Rhode Island needs more vaccine supply to reach Biden’s goal
PROVIDENCE, R.I. (AP) — Rhode Island may not be able to meet President Joe Biden’s goal of making all adults eligible for a COVID-19 vaccine by May because of a limited supply, state health officials said Tuesday.
Much depends on the state’s allocation of Johnson & Johnson’s single-dose shot, officials said at a meeting of the state’s COVID-19 Vaccine Subcommittee, WPRI-TV reported.
“But surprises happen, and we would love to be pleasantly surprised,” said Alysia Mihalakos, chief of the state Health Department’s Center for Emergency Preparedness and Response.
The state received 1,300 doses of the J&J vaccine this week, following an initial shipment of 9,100 doses at the beginning of March, but officials projected the state would receive 16,000 doses per week in the near future.
The state also gets roughly 50,000 total doses per week comprising of 15,000 first doses and 13,000 second doses of Pfizer’s vaccine, along with 10,800 first doses and 10,800 second doses of Moderna’s vaccine, Tricia Washburn, chief of the Office of Immunization, told the subcommittee.
She said that vaccine allocation is expected to double by June.
Nearly 275,000 people in Rhode Island have received a first dose and more than 118,000 people have been fully vaccinated, according to state numbers released Tuesday.
The state on Tuesday made just 1,890 new first-dose appointments available, because most of the doses this week are being used for second shots, health officials said. About 10,000 first dose slots are opening this week at the retail pharmacy locations, according to Joseph Wendelken, a spokesperson for the Health Department.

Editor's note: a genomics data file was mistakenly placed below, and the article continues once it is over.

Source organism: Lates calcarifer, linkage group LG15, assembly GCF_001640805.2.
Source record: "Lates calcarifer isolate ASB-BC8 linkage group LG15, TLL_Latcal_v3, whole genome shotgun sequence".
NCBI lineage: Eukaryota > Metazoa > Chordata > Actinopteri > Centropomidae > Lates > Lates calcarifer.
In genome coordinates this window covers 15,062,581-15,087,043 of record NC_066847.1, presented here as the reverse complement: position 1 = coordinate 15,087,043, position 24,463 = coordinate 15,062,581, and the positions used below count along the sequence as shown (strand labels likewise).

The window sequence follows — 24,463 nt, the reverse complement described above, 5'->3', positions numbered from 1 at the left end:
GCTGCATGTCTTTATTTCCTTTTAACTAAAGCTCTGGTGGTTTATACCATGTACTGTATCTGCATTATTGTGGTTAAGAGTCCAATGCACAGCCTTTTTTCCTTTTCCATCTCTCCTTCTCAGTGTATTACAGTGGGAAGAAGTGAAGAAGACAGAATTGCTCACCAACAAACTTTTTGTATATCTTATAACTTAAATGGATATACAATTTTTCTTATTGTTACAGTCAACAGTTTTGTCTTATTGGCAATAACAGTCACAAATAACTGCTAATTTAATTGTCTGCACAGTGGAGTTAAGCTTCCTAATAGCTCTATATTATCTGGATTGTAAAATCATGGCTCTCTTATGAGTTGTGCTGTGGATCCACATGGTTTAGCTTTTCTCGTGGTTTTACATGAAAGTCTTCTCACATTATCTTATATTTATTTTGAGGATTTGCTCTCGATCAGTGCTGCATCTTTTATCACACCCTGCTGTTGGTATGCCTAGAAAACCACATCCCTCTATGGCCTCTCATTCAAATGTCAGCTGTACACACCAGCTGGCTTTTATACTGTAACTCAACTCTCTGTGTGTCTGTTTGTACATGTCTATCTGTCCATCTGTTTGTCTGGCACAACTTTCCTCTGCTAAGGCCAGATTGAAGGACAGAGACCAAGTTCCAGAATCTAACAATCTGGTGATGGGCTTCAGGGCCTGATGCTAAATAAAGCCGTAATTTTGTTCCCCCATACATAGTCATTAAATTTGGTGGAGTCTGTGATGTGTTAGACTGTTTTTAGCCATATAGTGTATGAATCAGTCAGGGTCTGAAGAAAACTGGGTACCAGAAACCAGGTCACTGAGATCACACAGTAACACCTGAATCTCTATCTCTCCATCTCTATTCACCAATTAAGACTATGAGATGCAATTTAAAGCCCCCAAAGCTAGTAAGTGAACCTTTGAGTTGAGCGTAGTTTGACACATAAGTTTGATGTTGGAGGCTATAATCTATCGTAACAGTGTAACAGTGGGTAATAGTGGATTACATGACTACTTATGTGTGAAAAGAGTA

The state this week will also be updating its signup website, vaccinateRI.org, to reduce error messages and to set up a virtual “waiting room” to take care of the issue of appointments appearing to be available, even though other people are in the process of booking them.
The Rhode Island Department of Health on Tuesday reported more than 260 new confirmed coronavirus cases and seven additional virus-related deaths.
About 230 of the new cases were patients who tested positive for the first time on Monday, while the rest tested positive on previous days.
The state has now had almost 132,000 cases and 2,583 fatalities.
The number of people in the hospital continues to slowly decline, and was down to 132 as of Sunday, slightly fewer than the previous day.
___ SALIVA TEST
Researchers at the University of Rhode Island have developed a saliva-based COVID-19 test that they say is less invasive than the more common nasal swab tests and less expensive.
The test is currently undergoing clinical trials on campus as part of the final phase of data collection and validation in preparation for submission to the U.S. Food and Drug Administration for emergency use authorization.
According to the university, FDA approval would have “far-reaching implications, both at home and abroad, in terms of increasing accessibility to testing to help manage pandemic response.”